School holidays here and we took the chance to bring the kids to Genting Higlands, in neighboring Malaysia. It takes about 6 hours by bus to reach Genting. There are many luxury coaches (45sgd one-way) to choose from. Some even have coach / hotel packages.
As for me, with 3 kids who have a 15minute tolerance for sitting still, my sanity simply can't risk the 6 hour journey by land. So, off to Changi airport for the 45min plane ride to Kuala Lumpur via budget airline Air Asia, and a shorter 2hour bus ride up to Genting Highlands.
There are direct buses from the LCCT (low cost carrier terminal) in KL to Genting Higlands. There are also private vans (quite pricey at 280myr). We took public bus (35myr), which was not so bad since it was clean and spacious.
First World Hotel (yup, the two colorful towers), is considered one of the World's Biggest Hotels by the Guinness Book of World Records. It has 6,118 rooms, exceeding that of MGM Grand and coming only second to The Palazzo, the extension of The Venetian in Las Vegas.
It's not exactly Five Star. It's more like a 3-Star family hotel, where the management clearly went for quantity rather than quality. They have a huge but gloomy lobby, typical of hotels with casinos. The front desk is seemingly endless with 20 counters! Waiting for your room is like waiting for your number to be called at a telecom service center.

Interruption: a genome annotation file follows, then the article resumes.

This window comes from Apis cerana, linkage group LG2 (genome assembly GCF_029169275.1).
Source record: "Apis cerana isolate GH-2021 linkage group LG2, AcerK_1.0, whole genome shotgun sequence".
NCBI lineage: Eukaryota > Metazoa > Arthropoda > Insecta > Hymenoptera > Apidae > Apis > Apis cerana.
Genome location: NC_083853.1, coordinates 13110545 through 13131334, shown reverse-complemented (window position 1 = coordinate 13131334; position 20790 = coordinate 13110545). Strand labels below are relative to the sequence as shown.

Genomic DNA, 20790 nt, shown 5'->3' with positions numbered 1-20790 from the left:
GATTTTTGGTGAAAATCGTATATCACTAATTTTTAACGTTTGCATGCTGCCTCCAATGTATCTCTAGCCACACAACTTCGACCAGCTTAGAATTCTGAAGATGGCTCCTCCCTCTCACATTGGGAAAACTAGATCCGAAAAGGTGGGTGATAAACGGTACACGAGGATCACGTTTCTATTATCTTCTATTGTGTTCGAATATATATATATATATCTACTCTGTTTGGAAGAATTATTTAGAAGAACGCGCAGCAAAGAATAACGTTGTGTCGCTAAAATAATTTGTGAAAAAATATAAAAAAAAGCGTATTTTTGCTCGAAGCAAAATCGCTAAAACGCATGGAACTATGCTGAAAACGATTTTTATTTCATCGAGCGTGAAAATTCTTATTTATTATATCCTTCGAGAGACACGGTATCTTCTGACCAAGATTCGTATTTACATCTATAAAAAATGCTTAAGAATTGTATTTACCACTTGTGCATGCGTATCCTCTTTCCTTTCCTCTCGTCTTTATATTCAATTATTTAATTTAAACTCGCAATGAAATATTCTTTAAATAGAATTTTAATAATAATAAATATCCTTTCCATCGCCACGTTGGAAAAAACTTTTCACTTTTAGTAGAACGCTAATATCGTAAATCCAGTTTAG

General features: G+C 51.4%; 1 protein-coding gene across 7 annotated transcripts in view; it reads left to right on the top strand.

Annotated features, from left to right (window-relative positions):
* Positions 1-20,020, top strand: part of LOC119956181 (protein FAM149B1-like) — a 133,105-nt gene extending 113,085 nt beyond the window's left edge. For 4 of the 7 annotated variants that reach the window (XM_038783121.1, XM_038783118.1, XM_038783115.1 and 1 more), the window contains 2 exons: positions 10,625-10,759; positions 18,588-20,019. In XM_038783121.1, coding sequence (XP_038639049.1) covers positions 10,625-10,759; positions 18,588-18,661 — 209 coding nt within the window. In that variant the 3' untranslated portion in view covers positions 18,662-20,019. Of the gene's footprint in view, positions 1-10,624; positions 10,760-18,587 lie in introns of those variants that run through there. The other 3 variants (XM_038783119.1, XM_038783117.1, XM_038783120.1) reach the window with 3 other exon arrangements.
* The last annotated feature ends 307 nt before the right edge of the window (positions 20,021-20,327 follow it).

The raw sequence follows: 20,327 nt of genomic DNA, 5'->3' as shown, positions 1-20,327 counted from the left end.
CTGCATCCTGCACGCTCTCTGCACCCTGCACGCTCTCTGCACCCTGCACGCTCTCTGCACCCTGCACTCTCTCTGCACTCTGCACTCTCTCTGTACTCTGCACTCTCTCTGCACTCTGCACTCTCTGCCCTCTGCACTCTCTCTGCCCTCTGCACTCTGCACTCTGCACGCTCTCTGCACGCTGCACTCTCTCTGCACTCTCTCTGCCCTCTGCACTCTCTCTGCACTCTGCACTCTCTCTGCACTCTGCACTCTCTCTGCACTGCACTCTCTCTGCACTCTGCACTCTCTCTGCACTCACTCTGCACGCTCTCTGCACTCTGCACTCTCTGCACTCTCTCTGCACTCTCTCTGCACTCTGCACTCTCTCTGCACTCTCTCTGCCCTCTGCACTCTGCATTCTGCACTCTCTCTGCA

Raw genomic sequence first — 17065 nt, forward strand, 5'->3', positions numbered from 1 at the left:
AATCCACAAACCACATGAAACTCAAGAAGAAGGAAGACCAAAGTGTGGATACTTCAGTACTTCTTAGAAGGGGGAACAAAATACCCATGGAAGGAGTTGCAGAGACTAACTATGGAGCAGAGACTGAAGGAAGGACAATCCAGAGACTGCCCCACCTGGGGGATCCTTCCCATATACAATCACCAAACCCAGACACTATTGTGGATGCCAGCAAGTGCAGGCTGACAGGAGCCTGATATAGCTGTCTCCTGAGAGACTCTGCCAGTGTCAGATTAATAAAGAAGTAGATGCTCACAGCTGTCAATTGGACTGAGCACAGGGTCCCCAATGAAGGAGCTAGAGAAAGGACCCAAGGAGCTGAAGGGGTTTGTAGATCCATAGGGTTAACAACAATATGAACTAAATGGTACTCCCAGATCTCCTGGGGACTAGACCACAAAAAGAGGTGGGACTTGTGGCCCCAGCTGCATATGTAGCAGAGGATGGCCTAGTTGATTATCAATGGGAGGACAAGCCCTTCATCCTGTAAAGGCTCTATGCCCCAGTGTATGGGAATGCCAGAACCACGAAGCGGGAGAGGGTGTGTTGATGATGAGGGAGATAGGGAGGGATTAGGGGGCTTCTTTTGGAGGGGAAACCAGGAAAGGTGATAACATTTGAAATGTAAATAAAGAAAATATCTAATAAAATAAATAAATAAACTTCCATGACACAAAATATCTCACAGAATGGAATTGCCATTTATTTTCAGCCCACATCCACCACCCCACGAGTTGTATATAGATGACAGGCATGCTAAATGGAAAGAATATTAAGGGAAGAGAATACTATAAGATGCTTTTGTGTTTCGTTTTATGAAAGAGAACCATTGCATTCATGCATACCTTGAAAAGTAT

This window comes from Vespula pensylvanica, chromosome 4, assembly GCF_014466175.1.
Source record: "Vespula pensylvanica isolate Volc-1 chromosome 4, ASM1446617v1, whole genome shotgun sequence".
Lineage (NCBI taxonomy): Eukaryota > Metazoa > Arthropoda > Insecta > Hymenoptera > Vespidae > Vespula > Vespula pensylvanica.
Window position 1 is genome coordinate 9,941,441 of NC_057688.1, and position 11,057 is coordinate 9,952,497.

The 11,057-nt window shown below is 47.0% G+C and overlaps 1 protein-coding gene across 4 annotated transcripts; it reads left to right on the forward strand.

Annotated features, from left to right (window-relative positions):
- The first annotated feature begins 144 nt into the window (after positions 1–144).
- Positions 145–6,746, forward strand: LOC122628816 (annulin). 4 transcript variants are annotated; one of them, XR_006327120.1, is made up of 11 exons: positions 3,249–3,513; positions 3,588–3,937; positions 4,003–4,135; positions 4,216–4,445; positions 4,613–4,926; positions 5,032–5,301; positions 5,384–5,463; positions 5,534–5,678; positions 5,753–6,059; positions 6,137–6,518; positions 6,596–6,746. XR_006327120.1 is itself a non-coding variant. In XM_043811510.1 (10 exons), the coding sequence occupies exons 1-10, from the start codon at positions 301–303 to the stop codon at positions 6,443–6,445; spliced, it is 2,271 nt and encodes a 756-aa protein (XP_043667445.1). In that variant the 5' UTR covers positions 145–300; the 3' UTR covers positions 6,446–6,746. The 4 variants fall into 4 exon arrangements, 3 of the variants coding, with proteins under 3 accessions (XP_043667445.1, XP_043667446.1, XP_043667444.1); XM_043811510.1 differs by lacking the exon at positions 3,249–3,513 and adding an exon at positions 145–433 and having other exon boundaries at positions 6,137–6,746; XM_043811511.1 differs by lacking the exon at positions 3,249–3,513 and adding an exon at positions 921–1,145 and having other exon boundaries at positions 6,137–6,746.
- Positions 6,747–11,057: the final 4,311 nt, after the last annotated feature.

Our room is tiny, considering that I already got the Family Room! Good thing, they gave us a-room with-a-view, as I requested. It's actually my second time at this hotel. The first time (for work), we got a minuscule room, which was more like an Isolation room (bartolina) rather than a hotel room. I wasn't expecting anything anymore. Just a place to rest.
The best thing about this hotel, though, is the indoor theme park at the ground floor and the hotel's lobby entrance goes right smack into the outdoor theme Park. No long walks necessary.
|outdoor theme park view from our room|
We first hit the Indoor theme park (entrance 30/28 myr). It's actually a hodge-podge of different rides, stores, and restaurants in a huge air-conditioned cavernous venue.
The place is a bit gaudy with replicas of Eiffel tower, Statue of Liberty and even an Oscar statue, all crowded together a few steps from one another.
But then again, kids don't really care about elements of design, as all they are focused-on are the glittering attractions, rides, food and basking in the undivided attention of their parents, of course!
We started early the next day for the Outdoor Theme Park.
The park is not exactly new. It was built about two decades ago. The PR of Hongkong's Ocean Park is probably better in promoting. Years back, who would even think of going to Malaysia for a theme park right?
Their market is mostly locals and Singaporeans. Well, they have more than enough visitors, I guess. Malaysia is such a big country, add to that the Singaporeans who have high disposable income.